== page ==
Rosie the Robot won't be moving in quite yet, but virtual assistants and other tech will make life easier and entertain us more than ever.
Of all the tech industry's current obsessions, smart homes might have the biggest gap between fantasy and reality. We've been dreaming of a home that runs itself—restocking supplies, maximizing energy efficiency, and even performing some chores—but for the most part we got glorified remote controls for appliances instead.
Even if a true smart home is further off, we'll get that much closer in 2017. Here's what to expect next year—and what will remain elusive:
THEY'LL FINALLY UNDERSTAND CONTEXT
For years, Nest thermostats have tracked whether you're home or away, and used that information to adjust the temperature and control other smart home devices. That kind of contextual awareness should expand in several ways next year.
More of us are wearing smartwatches and fitness trackers that can tell whether we're awake, asleep, exercising, or relaxing. Those signals can in turn feed into smart thermostats, ceiling fans, light bulbs, and blinds to adjust a home's climate and atmosphere.
We're also starting to see a proliferation of mesh router systems such as eero, Plume, and Google Wi-Fi, which add multiple connectivity points throughout the house. Eero already uses this capability to tell you which part of the house you left your phone in, and it's not hard to imagine a system that adjusts temperature and lighting based on where people are gathering.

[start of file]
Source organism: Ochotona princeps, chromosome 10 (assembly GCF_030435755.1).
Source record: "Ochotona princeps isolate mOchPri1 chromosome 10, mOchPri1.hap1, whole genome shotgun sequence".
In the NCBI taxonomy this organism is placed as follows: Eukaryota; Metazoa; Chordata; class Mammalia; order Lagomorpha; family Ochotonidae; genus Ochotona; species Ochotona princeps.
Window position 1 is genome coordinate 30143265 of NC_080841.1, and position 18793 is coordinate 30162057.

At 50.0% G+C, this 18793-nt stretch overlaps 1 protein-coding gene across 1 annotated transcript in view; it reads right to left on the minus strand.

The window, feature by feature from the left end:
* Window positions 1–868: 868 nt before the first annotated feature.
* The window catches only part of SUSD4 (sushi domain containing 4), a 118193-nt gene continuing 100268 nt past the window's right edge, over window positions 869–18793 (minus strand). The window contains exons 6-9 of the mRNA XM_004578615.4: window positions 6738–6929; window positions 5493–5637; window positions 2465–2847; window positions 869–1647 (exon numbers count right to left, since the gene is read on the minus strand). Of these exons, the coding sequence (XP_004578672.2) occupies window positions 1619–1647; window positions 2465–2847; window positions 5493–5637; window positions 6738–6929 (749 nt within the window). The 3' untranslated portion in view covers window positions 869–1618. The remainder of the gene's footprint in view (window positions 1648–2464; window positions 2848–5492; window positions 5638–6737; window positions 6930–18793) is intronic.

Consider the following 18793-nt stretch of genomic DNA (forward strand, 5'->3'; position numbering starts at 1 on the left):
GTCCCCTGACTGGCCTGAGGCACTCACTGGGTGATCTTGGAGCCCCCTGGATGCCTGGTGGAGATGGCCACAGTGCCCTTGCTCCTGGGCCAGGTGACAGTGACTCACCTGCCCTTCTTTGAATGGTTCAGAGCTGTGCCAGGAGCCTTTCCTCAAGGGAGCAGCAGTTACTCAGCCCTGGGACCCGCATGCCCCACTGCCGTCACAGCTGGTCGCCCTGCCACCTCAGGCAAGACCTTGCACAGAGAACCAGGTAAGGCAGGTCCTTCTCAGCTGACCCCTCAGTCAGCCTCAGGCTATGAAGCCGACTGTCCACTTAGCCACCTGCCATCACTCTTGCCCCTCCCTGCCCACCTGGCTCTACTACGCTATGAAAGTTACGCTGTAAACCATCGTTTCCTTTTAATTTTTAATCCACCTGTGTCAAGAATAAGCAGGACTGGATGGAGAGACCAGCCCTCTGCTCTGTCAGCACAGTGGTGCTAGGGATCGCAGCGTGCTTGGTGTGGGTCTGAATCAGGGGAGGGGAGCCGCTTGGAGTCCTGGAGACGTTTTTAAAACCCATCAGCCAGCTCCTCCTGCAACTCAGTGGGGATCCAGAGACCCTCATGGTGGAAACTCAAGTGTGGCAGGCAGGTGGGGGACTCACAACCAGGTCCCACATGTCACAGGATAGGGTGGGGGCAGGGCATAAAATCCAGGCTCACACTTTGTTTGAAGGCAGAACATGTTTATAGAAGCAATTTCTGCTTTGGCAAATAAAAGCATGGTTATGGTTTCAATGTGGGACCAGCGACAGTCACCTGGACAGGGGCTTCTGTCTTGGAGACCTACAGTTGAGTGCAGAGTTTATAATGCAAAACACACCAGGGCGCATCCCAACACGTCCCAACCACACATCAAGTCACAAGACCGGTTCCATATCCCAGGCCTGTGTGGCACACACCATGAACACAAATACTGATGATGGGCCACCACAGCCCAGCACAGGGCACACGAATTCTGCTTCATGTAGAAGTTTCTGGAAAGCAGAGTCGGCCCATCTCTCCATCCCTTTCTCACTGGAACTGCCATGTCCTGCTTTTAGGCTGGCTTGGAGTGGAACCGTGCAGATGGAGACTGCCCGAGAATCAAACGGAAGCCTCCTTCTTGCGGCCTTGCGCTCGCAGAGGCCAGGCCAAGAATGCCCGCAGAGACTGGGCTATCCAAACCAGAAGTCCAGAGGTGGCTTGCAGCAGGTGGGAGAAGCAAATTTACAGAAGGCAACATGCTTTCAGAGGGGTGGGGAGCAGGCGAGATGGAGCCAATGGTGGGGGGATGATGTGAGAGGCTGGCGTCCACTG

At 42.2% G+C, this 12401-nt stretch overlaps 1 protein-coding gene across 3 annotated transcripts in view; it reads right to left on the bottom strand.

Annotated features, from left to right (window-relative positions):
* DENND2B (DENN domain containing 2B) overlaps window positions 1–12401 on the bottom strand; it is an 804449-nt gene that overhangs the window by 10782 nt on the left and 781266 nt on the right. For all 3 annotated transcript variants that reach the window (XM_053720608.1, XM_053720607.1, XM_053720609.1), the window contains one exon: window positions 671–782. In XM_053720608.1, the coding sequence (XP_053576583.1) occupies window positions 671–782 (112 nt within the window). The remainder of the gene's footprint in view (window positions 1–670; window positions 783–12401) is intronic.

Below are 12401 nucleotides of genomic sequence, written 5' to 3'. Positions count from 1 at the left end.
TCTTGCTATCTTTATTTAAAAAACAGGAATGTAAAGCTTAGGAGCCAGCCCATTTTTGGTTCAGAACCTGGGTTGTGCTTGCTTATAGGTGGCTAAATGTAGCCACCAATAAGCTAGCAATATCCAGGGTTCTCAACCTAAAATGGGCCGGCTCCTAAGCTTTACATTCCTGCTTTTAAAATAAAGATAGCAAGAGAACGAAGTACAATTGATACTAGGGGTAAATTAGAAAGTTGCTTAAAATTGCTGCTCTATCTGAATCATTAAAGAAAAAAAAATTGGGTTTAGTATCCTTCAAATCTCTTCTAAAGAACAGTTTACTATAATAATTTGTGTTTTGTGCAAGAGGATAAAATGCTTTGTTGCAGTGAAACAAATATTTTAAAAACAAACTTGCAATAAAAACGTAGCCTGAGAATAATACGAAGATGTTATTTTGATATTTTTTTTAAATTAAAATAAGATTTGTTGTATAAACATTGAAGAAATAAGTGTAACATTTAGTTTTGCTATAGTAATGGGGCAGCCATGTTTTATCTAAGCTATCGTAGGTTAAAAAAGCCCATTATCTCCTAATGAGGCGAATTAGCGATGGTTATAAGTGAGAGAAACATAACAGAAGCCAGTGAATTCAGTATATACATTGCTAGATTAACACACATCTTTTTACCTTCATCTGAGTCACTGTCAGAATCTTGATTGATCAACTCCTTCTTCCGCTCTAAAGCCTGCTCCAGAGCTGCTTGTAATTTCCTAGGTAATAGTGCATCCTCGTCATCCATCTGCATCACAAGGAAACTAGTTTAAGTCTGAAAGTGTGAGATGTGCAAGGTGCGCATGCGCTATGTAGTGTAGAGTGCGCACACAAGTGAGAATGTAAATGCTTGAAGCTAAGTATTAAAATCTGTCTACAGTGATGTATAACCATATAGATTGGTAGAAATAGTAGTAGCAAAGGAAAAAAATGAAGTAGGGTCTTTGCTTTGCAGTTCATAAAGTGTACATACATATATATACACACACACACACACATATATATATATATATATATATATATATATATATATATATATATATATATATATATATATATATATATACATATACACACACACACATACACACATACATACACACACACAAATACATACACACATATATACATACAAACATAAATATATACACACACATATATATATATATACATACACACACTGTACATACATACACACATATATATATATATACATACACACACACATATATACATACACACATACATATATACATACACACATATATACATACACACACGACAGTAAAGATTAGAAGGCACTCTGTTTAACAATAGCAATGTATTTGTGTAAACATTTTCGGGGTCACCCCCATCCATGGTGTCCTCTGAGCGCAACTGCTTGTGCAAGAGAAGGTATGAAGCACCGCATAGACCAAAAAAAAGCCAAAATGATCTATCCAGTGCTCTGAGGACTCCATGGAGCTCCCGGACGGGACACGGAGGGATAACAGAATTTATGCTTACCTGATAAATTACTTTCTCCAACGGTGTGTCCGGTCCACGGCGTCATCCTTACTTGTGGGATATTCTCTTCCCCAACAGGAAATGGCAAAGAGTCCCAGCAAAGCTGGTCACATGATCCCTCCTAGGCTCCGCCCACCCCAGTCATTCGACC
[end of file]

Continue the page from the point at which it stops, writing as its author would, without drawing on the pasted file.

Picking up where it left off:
THEY'LL HAVE AI EVERYWHERE
While 2016 was a breakthrough year for connected speakers such as the Amazon Echo and Google Home, in 2017, those products' underlying AI will start to feel omnipresent. Amazon, for instance, has been letting hardware makers build the Alexa virtual assistant into their own products and now offers ready-made prototyping kits to make development easier. Google isn't far behind with similar initiatives, and Microsoft wants to get its Cortana assistant onto more devices as well. Pretty soon, you'll start seeing virtual assistants in alarm clocks, lamps, TVs, and maybe even your fridge, letting you search Google or order items on Amazon from anywhere in the house.
THEY WON'T DO MUCH MANUAL LABOR
Don't expect Rosie the Robot to come to life next year, though we are inching ever closer. Aside from your Roombas and iRobots, we're starting to see household robots that can fold your laundry, clean up after your cat, handle your dry cleaning, clean your gutters, and mow your lawn.
Still, these new household robots are pricey, and in some cases the setup seems like more trouble than it's worth. Meanwhile, the idea of a Rosie-like robot remains an immense technological challenge requiring sophisticated mechanical components and artificial intelligence that aren't likely to be commercialized anytime soon.
THEY'LL SHOP FOR YOU, WITHIN REASON
While appliance makers like Samsung are sticking cameras inside their refrigerators, they haven't quite figured out how to reorder groceries on your behalf.
In the meantime, Amazon has the next-best thing with Dash Replenishment Service, a set of software tools that appliance makers can use to order more supplies as they run low. This year, we saw a Brita pitcher that orders more filters, GE dryers and dishwashers that order more fabric softener and detergent packs, and Brother printers that order more ink. And new products are coming, including a trash can that helps you order more of what you just threw away. The only question is whether Amazon will remain unchallenged, or other retailers will catch on.
THEY'LL DELIGHT YOU IN LESS ESSENTIAL WAYS
If we learned anything from the Amazon Echo, it's that smart home products don't need to emphasize order and upkeep to be successful. Some of the best smart home applications of 2017 might simply help you stay informed or entertained.